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Many realtors are panicked about Zillow acquiring DotLoop; is the alarm merited?

Is DotLoop’s acquisition Zillow’s backdoor into private consumer data, or a kick ass tool to add to advertisers’ toolboxes?



Yesterday, Zillow announced that they are in the process of acquiring DotLoop, a real estate transaction management startup out of Cincinnati.

The once-small startup has grown admirably since its 2008 launch, led by the press-happy, charismatic Austin Allison who created a product worthy of an acquisition for an undisclosed amount, by one of the largest and most recognizable names in the real estate industry.

But why wasn’t this acquisition universally celebrated? Because Zillow is the acquirer, and real estate professionals’ distrust of the brand was more evident in the last 24 hours than we’ve seen in some time.

Is Zillow one step closer to being a broker?

The immediate response in some circles was that this puts Zillow one step closer to being a broker (which they’ve publicly pledged is not their intention, as they’ve said for years). One agent told us that the mantra “the road to hell is paved with good intentions” is ringing in their ears with this news.

As a publicly traded company whose stock is down by half in the last year, if buying or becoming a brokerage increases profits, they may have to add a brokerage layer to keep stockholders happy.

But let’s be realistic – Zillow has not brokered deals to date, and they’ve sworn on their grandmother’s grave (figuratively) that they never will, so this fear is not founded on anything other than an inherent distrust of Zillow.

Giving Zillow sensitive data upsets many

To be honest, the acquisition makes perfect sense, as the media companies are in a race to be the real estate professionals’ business backend. They already offer IDX, marketing tools, and lead management, so why not contract management? It’s just not that simple.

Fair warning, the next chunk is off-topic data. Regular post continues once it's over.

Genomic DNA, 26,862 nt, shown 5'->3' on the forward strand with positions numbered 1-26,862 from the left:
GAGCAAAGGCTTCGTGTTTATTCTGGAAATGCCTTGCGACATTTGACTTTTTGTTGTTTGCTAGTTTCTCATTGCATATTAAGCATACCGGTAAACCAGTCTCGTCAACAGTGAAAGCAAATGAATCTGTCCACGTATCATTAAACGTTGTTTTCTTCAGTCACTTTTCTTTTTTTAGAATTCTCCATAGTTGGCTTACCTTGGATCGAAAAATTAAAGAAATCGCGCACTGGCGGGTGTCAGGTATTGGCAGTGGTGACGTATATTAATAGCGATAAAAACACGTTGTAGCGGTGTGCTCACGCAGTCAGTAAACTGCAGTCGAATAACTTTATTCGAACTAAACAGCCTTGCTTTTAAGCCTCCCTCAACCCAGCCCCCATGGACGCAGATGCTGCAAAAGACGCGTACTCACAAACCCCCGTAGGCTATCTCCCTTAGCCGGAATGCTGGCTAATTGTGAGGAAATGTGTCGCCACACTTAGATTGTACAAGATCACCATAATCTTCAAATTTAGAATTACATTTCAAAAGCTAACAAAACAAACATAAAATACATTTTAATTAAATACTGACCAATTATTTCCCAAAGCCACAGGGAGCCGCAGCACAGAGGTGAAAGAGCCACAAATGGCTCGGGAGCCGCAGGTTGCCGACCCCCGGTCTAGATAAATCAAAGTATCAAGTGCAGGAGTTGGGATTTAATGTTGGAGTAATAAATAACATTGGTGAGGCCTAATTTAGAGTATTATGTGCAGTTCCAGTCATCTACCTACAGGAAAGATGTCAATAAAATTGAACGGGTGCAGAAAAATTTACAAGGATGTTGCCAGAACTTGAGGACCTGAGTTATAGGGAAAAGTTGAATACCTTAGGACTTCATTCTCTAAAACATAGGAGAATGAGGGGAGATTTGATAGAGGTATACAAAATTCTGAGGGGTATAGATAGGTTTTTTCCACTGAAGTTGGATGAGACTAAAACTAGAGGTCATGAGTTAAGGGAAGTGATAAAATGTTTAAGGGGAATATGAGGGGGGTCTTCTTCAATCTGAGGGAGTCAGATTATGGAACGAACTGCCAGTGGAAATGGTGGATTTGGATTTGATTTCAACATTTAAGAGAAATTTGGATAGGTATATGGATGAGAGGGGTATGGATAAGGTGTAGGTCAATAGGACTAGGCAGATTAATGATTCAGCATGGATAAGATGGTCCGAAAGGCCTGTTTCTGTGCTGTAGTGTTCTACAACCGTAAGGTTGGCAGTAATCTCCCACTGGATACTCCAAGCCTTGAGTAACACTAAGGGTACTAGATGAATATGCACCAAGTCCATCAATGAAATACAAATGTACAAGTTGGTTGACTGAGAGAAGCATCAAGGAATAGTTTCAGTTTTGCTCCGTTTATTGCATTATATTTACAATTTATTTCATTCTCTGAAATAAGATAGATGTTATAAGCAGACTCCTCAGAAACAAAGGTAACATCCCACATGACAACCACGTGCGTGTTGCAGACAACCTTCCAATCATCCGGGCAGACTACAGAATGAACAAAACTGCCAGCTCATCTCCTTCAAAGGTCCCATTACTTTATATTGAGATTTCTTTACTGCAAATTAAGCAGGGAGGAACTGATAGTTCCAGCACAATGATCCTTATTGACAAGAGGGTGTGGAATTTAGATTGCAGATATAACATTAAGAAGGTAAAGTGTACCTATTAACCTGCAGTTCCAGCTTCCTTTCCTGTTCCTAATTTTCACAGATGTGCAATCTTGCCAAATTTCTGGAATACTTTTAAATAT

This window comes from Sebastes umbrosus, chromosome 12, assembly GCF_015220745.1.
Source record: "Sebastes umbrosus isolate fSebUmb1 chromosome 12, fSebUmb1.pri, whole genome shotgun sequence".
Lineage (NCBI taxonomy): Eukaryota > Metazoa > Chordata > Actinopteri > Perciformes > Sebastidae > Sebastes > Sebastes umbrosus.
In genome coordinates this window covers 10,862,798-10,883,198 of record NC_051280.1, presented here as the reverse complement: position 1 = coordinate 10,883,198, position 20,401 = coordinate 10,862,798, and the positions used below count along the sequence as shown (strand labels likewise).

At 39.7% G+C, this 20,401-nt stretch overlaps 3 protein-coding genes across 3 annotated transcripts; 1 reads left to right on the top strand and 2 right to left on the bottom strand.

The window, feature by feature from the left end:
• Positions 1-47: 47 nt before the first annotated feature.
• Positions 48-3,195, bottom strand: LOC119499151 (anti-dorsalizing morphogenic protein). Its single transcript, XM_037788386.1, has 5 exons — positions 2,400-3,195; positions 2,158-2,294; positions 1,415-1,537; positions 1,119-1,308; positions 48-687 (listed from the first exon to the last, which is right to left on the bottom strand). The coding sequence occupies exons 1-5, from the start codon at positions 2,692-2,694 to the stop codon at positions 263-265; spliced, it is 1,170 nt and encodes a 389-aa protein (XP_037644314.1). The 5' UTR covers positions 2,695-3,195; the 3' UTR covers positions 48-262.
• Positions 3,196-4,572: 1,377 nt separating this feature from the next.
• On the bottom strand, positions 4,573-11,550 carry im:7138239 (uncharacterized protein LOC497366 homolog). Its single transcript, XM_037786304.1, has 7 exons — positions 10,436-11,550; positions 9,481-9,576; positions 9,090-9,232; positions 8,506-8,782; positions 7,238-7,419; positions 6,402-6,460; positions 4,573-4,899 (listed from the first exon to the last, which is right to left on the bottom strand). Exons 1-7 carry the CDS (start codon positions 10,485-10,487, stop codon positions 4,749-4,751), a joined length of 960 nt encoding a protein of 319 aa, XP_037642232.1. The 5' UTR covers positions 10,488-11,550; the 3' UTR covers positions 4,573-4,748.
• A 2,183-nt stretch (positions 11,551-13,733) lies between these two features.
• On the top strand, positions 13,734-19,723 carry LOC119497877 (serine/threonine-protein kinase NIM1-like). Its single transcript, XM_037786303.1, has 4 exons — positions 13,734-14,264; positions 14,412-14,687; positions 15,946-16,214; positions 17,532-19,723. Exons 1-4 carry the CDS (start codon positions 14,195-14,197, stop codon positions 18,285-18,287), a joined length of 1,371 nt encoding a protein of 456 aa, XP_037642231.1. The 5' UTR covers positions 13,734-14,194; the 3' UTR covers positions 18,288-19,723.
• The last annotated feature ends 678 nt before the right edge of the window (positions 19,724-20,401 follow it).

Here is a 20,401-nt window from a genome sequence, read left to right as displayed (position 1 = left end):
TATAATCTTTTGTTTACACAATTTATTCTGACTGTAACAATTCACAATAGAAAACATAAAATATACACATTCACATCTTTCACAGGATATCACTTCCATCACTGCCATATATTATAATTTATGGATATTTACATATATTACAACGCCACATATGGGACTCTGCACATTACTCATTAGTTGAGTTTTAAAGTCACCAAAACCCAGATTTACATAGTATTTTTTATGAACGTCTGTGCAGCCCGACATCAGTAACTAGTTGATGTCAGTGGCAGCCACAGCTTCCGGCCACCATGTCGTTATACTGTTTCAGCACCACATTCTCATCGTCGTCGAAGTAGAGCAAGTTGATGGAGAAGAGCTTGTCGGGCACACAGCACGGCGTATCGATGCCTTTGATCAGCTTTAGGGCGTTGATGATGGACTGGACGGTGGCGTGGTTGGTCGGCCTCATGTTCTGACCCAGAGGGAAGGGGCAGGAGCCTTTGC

What some real estate practitioners believe is dangerous about this acquisition is that it gives Zillow a window into their private conversations with their customers, highly sensitive contract information including clients’ finances and contact information, and internal communications.

No one seemed to have a problem with DotLoop having this information, but Zillow having access to it has bred alarm, again, due to the undeniable friction between Zillow and so many practitioners. “Zillow is not the industry’s friend,” one realtor told us.

The point has been made that Zillow is an advertising company, and so is Facebook – no one seems to mind giving Facebook endless sensitive data points, but the difference here is that realtors aren’t putting their information into the DotLoop machine, it’s consumers’ most personal information, and some simply don’t trust Zillow with it.

Lastly on this point, several told us that their rejection of this acquisition is that this is just more data that will be sold back to them. Data in, dollars out.

The nature of the data being shared with a third party that some have trust issues with is why some panic is merited.

Best case scenario, Zillow offers one more valuable marketing tool for Realtors, worse case scenario, they profit from the use extremely sensitive data that is none of their damn business. Which scenario you see when you close your eyes depends on how you felt about Zillow on Monday before this was a blip on the radar.

No one has noticed the elephant in the room

With this acquisition, Zillow has unprecedented access to data on listings – why not add a data field to a listing that shows how many offers have been made (and for how much), or failed transactions? Couldn’t they add the average credit rating or mortgage rate of homebuyers in a condo building (or hell, a single listing)?